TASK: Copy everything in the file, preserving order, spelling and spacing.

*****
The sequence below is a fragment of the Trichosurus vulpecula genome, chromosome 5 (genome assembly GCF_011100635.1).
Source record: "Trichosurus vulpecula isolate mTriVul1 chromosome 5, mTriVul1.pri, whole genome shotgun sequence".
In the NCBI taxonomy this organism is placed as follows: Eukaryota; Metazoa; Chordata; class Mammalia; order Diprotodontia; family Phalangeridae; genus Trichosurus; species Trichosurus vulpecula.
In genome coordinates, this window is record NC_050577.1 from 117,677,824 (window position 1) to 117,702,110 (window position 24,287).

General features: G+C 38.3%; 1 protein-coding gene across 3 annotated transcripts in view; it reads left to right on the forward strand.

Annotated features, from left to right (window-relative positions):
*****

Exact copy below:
The sequence below is a fragment of the Trichosurus vulpecula genome, chromosome 5 (genome assembly GCF_011100635.1).
Source record: "Trichosurus vulpecula isolate mTriVul1 chromosome 5, mTriVul1.pri, whole genome shotgun sequence".
In the NCBI taxonomy this organism is placed as follows: Eukaryota; Metazoa; Chordata; class Mammalia; order Diprotodontia; family Phalangeridae; genus Trichosurus; species Trichosurus vulpecula.
In genome coordinates, this window is record NC_050577.1 from 117,677,824 (window position 1) to 117,702,110 (window position 24,287).

General features: G+C 38.3%; 1 protein-coding gene across 3 annotated transcripts in view; it reads left to right on the forward strand.

Annotated features, from left to right (window-relative positions):